The "chakana" is an invented tradition[verification needed]. Although the Chakana as the 'Andean cross', presented as an Inca and pre-Inca symbol bearing cultural, spiritual, or mystical interpretations as expressed in this article, has wide popularity in contemporary Andean culture, its roots are no older than the late 20th century, and the popular version, than 2003. The current Chakana mythos as it impacts the New Age belief system and the Peruvian tourist-oriented economy initiates from the 2003 publication of the book Andean Awakening, authored by Jorge Luis Delgado, and Mary Anne Male. This is the source of the myth[verification needed]. They are followed by such authors as Mark Torra and Roger Calverley (CHAKANA: Secret Teachings of an Ancient Andean Mystery School). The archaeoastronomer Carlos Milla Villena published his own, distinctly different speculative interpretations of the chacana as “andean, cross” in Génesis de la cultura andina,1983.
Mainstream scientific, scholastic, and archaeological sources do not refer to or support the word chakana as the cross-and-box design - rather, it is in Runasimi, the traditional language of the Inca peoples, (modern Quechua), derived from chaka, 'bridge', and means 'to cross over', or 'a crossing'. Among chroniclers such as the Jesuit missionary and naturalist José de Acosta, 1590, it is applied to the group of stars commonly identified as the Belt of Orion. The chroniclers do not refer to the chakana, or chacana, as the “andean cross,” or as reflecting a symbolical or semiotic tradition.
The twelve-cornered design itself occasionally appears in pre-contact artifacts such as textiles and ceramics from such cultures as the Wari, Ica, and Tiwanaku, but with no particular emphasis and no key or guide to a means of interpretation.
Some Andeans and Andeanists regard the imposition of this modern “invented tradition"” as cultural appropriation; the Peruvian author Tupaq Katari writes: “When I hear you foreigners, with ease and lightness talking of the Andean themes, this surprises me, since we here in Peru continually try to find details about our own history, which is very complex and you argue so lightness without a historical or experiential support of what are the Andes and its diversity.”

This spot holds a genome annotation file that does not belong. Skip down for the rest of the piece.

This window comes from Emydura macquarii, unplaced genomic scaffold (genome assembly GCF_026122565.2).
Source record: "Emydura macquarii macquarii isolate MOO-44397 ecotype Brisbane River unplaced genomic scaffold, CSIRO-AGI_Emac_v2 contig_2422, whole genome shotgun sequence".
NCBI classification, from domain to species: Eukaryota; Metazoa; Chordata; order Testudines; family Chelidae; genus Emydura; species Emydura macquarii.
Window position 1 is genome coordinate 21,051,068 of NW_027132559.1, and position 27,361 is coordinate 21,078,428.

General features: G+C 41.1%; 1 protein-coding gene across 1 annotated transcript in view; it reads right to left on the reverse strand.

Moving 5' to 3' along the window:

- Soledad Cachuan: Mitología Inca, Buenos Aires 2008
- Drury: The Elements of Shamanism, Element Books, 1989.
- Mariano Cueva: Historia de la iglesia en Mexico, vol. 1, Mexico 1928, pp. 82–86
- Wilbert Escobedo Araoz: La cruz cuadrada andina, chacana, [Cusco 2011] (alternative) (the historical account draws largely, without mentioning, on Cueva, 1928).
- Javier Lajo, Filosofía indígena inka: la Tawachakana
- Garcillago de la Vega, First part of the Royal Commentaries of the Yncas, 1869, repr. Cambridge 2010, vol. 1, p. 122
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- Joseph Acosta, Historia natural y moral de las Indias, Sevilla 1590, p. 310
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- Eric Hobsbawm & Terence Ranger, ed. (1983). The Invention of Tradition. Cambridge University Press. ISBN 0521246458.
- Kareem, Nadra. "What Is Cultural Appropriation and Why Is It Wrong?". Racerelations.about.com. Retrieved 2016-12-24.